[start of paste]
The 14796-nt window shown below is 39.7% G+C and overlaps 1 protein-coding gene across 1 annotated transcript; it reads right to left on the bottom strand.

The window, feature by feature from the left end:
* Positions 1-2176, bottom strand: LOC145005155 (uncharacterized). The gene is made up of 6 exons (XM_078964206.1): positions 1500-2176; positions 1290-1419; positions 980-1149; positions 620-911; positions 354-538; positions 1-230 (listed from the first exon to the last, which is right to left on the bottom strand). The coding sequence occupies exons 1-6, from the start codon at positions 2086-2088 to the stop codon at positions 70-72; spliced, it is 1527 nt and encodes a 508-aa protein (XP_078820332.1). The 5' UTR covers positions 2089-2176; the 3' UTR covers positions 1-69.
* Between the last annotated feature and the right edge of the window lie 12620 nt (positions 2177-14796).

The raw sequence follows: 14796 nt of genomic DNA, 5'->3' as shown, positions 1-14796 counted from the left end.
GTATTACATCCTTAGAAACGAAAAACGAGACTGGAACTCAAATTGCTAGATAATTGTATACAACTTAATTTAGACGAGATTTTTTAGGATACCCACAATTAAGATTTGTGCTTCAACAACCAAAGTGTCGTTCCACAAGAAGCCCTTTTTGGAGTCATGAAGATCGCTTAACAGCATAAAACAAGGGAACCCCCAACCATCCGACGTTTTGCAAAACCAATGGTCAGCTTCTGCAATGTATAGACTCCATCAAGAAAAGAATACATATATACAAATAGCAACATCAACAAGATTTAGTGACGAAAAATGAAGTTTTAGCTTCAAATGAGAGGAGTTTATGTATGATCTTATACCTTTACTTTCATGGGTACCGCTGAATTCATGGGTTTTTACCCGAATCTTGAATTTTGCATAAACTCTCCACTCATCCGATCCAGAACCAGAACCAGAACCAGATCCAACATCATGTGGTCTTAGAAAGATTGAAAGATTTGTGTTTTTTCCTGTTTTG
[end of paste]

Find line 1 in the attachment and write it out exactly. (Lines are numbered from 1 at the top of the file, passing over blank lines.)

The 14796-nt window shown below is 39.7% G+C and overlaps 1 protein-coding gene across 1 annotated transcript; it reads right to left on the bottom strand.